The name of a new instrument in the U.S. Department of Energy's William R. Wiley Environmental Molecular Sciences Laboratory may be a mouthful, but its function is not nearly as complicated as it sounds. To put it simply, the 9.4 tesla fourier transform ion cyclotron mass spectrometer weighs peptides.
The latest addition to the Laboratory's collection of FTICR mass spectrometers is the most powerful available commercially. It measures the mass of peptides —small structural units obtained by cutting proteins into pieces — with such sensitivity and precision that scientists can detect hundreds of thousands of peptide species in a single analysis.
Identifying peptides is an important part of proteomics research to determine the role that proteins play in cells and living systems. Researchers expect that more than a million peptides are available in the proteins expressed within human cells.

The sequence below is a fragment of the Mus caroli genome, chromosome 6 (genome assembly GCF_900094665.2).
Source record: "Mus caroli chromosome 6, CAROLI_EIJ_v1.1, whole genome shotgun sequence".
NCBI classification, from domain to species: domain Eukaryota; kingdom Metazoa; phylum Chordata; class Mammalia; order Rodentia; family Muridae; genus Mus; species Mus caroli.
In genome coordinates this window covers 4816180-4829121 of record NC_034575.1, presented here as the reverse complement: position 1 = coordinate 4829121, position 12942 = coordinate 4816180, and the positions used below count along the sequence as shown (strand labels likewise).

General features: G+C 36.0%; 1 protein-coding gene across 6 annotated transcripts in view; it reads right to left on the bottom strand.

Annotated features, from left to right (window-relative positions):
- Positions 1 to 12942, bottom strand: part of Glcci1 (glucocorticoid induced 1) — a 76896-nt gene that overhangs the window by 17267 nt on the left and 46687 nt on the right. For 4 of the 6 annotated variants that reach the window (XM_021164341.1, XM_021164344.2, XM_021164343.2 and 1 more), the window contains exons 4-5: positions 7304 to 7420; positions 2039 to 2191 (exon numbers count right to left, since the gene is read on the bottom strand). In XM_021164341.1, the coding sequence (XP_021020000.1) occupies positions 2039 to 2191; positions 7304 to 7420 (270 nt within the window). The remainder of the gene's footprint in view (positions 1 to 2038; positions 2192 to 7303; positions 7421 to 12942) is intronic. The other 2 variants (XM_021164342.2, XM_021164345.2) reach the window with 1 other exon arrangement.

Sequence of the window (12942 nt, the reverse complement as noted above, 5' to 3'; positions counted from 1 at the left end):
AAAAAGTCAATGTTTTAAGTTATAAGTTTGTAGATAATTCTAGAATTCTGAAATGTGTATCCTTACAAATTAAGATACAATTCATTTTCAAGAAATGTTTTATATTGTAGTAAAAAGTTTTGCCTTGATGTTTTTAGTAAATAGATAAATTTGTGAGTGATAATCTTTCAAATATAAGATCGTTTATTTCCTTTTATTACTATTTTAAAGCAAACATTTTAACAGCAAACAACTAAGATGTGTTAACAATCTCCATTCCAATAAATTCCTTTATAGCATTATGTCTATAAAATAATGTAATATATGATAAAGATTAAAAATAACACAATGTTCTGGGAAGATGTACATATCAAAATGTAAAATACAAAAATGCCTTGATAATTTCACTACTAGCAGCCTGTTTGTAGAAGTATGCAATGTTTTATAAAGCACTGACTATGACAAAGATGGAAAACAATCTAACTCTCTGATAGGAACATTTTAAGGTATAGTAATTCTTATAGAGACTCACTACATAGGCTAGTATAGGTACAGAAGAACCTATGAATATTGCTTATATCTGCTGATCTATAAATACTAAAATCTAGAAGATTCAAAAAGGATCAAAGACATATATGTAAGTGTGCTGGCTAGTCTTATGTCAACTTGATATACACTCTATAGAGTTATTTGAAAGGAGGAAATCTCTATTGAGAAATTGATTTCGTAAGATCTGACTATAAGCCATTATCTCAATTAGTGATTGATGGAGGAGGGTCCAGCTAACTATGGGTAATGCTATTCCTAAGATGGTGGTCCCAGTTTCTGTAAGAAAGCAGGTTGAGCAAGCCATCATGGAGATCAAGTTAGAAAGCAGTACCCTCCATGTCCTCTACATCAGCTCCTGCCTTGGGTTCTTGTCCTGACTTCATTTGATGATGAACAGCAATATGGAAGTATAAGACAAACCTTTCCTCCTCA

Pacific Northwest National Laboratory scientists at EMSL are collaborating with the manufacturer on modifications that will make the new instrument even more sensitive. It is intended to serve as a prototype for as many as a dozen mass spectrometers that will be put to use at the Laboratory in the next few years for high throughput proteomics research.
The Department of Energy's Office of Science is the single largest supporter of basic research in the physical sciences in the United States and is working to address some of the most pressing challenges of our time.